Alaskans Own community-supported seafood program opens 2019 membership sales

Alaskans Own (AO), a community-supported fishery (CSF) program run by the Alaska Longline Fishermen’s Association (ALFA), has opened and is receiving subscription orders for the 2019 season.

Alaskans Own was the first community-supported fishery (CSF) program in Alaska. Now in its 10th year, AO was created to connect consumers to small-boat fishermen, ensure that more fish caught in Alaska stays in Alaska, and create a sustainable source of revenue to support ALFA’s Fishery Conservation Network, which engages fishermen and scientists in conservation and research initiatives.

Similar to community-supported agriculture (CSA) programs, CSF programs address an important environmental and socio-economic need by strengthening consumer-producer relationships. By forward-funding a season of seafood, subscribers invest in sustainable harvest and the rural fishermen who catch their fish, as well as supporting the web of seafood-related jobs that provide the economic backbone for our coastal communities.

There are four-month and six-month subscriptions available starting in May. The six-month subscriptions allow people to keep receiving fish through October instead of August, when the traditional four-month subscriptions end. Subscriptions include a mix of premium locally hook-and-line caught black cod (sablefish), halibut, king salmon, coho salmon, lingcod and rockfish, depending on the commercial fishing season and prices.

Alaskans Own has just released its 2019 prices — choose either monthly installments or pay all at once and receive 5 percent off.

CSF Prices:

  • Four-Month Feed-A-Few share (5 lbs/month, May-August, 20 lbs total), $375 paid in full or $99 monthly payment ($396 total for four months)
  • Six-Month Feed-A-Few share (5 lbs/month, May-October, 30 lbs total), $565 paid in full or $99 monthly payment ($594 total for six months)

Besides the monthly shares there are a variety of other packages, including different sampler boxes of wild-caught, flash-frozen, high-quality seafood available on the AO website.

In a Feb. 2019 customer survey taken by 40 randomly-selected Alaskans Own CSF subscribers, more than 73 percent gave their overall experience the highest possible rating, 5 out of 5 stars, which was designated as “very satisfied.” The survey asked CSF members what they liked best about Alaskans Own CSF, and the most common answers were excellent, great quality seafood, the variety of species, and supporting local, Alaskan fishermen.

Alaskans Own not only connects consumers with the local fishermen who caught their seafood, which is so important for transparency of the seafood supply chain, it also gives customers the opportunity to give to conservation projects because all AO profits go to the Fishery Conservation Network.

Customers who don’t live in one of Alaskans Own’s CSF cities (Sitka, Juneau, Anchorage, Fairbanks, and Seattle) can also partake by setting up a custom order with the Alaskans Own staff. The AO staff can be reached at alaskansownfish@gmail.com or (907) 747-3400.

Shares and seafood boxes can be purchased on the AO online store at alaskansown.com, and the deadline to order for this year is May 15.

Alaskans Own is a non-profit, community supported fisheries program.  Joining Alaskans Own is about a lot more than buying great fish. It’s an investment in the health of both fish and fisherman, in a cleaner environment, more vibrant local economies and a better future for Alaska. Learn more about our Fishery Conservation Network at alfafish.org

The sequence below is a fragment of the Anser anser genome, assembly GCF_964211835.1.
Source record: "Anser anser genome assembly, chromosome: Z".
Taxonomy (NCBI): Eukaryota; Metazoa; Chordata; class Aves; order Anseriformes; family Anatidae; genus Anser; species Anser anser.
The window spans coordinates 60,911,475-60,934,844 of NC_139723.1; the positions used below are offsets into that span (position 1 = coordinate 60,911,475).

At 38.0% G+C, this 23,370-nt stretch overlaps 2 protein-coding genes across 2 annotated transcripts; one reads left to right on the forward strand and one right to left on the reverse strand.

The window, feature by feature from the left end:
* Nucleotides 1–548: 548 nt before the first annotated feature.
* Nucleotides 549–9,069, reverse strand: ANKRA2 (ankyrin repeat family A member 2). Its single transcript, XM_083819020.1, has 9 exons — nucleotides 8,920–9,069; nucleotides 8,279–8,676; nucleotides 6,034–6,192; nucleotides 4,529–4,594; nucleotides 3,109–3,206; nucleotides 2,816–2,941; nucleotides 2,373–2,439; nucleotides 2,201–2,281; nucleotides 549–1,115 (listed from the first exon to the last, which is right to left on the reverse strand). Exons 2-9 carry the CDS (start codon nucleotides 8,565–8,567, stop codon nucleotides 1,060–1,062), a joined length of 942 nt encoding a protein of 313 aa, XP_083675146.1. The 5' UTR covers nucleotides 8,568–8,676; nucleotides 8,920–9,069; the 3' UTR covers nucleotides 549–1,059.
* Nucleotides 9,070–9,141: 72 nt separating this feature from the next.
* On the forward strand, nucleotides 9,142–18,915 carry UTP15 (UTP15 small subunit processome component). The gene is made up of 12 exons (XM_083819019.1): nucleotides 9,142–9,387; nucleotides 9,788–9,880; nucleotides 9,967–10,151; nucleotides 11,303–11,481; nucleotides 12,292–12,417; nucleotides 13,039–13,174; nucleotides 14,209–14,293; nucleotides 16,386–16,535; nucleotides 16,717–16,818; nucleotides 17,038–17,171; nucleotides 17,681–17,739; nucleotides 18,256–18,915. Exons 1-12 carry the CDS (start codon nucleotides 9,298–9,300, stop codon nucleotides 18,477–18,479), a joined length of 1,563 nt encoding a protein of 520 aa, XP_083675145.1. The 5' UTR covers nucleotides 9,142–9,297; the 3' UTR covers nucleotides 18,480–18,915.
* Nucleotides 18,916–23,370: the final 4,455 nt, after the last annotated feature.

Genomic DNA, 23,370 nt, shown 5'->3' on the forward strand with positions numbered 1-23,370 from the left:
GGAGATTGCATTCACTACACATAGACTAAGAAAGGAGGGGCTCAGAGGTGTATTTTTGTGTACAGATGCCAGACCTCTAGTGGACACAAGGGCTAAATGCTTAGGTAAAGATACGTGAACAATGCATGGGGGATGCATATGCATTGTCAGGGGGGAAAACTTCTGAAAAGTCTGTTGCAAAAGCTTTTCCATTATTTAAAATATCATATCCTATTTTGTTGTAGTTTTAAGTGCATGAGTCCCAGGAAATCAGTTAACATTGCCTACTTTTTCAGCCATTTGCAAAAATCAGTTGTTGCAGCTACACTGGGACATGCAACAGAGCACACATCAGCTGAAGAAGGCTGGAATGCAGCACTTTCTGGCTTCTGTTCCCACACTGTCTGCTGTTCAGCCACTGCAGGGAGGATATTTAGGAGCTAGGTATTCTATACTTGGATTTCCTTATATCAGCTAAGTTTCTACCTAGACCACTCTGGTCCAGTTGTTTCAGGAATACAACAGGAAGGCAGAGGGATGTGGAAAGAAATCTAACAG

• Final 2019 Alaskans Own seafood brochure (opens as PDF document)

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Sitka Food Co-op to host annual meeting and potluck on Saturday, March 9

The seventh annual Sitka Food Co-op annual meeting and potluck dinner will be from 4-6 p.m. on Saturday, March 9, at the Alaska Raptor Center. This meeting is free and open to the public, so please bring a dish to share (what’s a food co-op meeting without food?). You can RSVP for the meeting by clicking this link (Note: this link also includes a survey for those who can’t make the annual meeting).

Sitka Food Co-Op general manager Keith Nyitray accepts the Co-Op Citizen Award this week at the 2019 Up & Coming Food Co-Op Conference in Milwaukee. Also pictured are (from left) Food Co-Op Initiative (FCI) executive director Stuart Reid, Jacqueline Hannah of FCI, Sitka Food Co-Op (SFC) member Donna Barragan, SFC board member Hannah Green and SFC board member/staff person Kate DesRosiers.

General Manager Keith Nyitray will go over all the operations and financials of this past year and the board will review the results from its recent survey and talk about future needs and plans for the co-op. The co-op paid members also will vote on by-law changes and where to send the “Co-op Cares” donations.

The co-op also is looking for new board members. The terms will last one or two years so that we can stagger terms out for board continuity. The co-op needs an active board to handle all the things a general manager can not, or should not, handle.

If you’re interested in joining the board, let us know by filling out the board application form. A copy of the tentative agenda can be found here.

In addition, the Sitka Food Co-Op earlier this week won the Co-Op Citizen award at the 2019 Up & Coming Food Co-Op Conference. There were three co-ops from around the country nominated for the award.

According to Nyitray, “The Cooperative Citizen award is awarded for exceptional embodiment of cooperative principle six, ‘cooperation among cooperatives’, within the startup food co-op community. Awardees have gone far above and beyond to share their knowledge, experience, and solutions with peer startups, contributing significantly to the growth of the overall food co-op startup community. Sitka Food Co-op was recognized specifically for its passionate and generous sharing of their unique development with other rural and small town food co-op startups that may benefit from using a similar model.”

Check out the March 2019 edition of the Sitka Local Foods Network newsletter

The Sitka Local Foods Network just sent out the March 2019 edition of its monthly newsletter. Feel free to click this link to get a copy.